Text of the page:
The subjects in the experiment did not know the articles were bogus. Nor did they know that there were actually four slightly different versions of the newspaper articles, each portraying a different victim: a puppy, an adult dog, a human infant, or a human adult. After they read one of the four news stories, each subject completed a scale which measured how much empathy and emotional distress they felt for the victim of the beating.
Arluke and Levin reported the results of their study at the 2013 meeting of the American Sociological Association. As you might guess, the story in which the victim was a human adult elicited, by far, the lowest levels of emotional distress in the readers.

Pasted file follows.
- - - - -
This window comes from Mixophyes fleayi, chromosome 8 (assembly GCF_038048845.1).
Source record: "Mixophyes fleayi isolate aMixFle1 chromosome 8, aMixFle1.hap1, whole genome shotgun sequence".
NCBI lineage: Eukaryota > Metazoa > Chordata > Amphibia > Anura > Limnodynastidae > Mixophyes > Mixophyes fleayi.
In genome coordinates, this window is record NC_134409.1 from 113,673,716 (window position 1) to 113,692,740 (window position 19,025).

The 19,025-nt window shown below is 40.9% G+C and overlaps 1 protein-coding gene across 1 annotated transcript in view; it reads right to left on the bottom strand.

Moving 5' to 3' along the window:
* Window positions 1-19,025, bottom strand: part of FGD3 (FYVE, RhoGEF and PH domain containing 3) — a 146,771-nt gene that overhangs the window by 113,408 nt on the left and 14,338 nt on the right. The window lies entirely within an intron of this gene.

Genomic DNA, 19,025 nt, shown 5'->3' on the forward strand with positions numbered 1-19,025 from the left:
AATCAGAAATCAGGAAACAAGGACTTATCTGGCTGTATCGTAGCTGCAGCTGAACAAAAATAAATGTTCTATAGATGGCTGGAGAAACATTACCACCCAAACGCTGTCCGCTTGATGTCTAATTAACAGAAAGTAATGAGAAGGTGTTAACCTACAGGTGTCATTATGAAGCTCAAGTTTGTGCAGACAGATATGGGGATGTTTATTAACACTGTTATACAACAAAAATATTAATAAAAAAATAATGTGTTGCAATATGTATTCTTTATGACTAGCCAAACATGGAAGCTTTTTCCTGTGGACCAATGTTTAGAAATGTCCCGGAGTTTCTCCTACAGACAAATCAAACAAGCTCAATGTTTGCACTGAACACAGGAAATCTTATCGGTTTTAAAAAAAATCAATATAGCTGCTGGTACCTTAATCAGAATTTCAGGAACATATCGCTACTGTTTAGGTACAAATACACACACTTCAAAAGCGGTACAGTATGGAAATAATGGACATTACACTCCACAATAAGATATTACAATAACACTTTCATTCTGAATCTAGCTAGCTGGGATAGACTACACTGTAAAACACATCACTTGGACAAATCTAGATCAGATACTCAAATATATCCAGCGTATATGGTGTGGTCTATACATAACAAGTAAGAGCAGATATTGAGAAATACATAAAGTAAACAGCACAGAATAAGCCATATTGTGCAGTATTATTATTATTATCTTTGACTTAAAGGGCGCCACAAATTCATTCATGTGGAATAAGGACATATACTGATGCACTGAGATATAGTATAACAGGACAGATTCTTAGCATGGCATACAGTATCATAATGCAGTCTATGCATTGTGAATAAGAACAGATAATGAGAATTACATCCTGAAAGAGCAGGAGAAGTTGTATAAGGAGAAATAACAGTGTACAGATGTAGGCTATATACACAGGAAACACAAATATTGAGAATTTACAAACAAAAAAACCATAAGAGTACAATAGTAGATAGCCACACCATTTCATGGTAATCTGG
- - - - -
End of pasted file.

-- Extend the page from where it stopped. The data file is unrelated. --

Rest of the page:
The “winner” when it came to evoking empathy was not the puppy but the human infant. The puppy, however, came in a close second with the adult dog not far behind.
Arluke and Levin concluded that species is important when it comes to generating sympathy with the downtrodden. But they argued that the critical difference in responses to the stories was based on our special concern for creatures that are innocent and defenseless.
by HAL HERZOG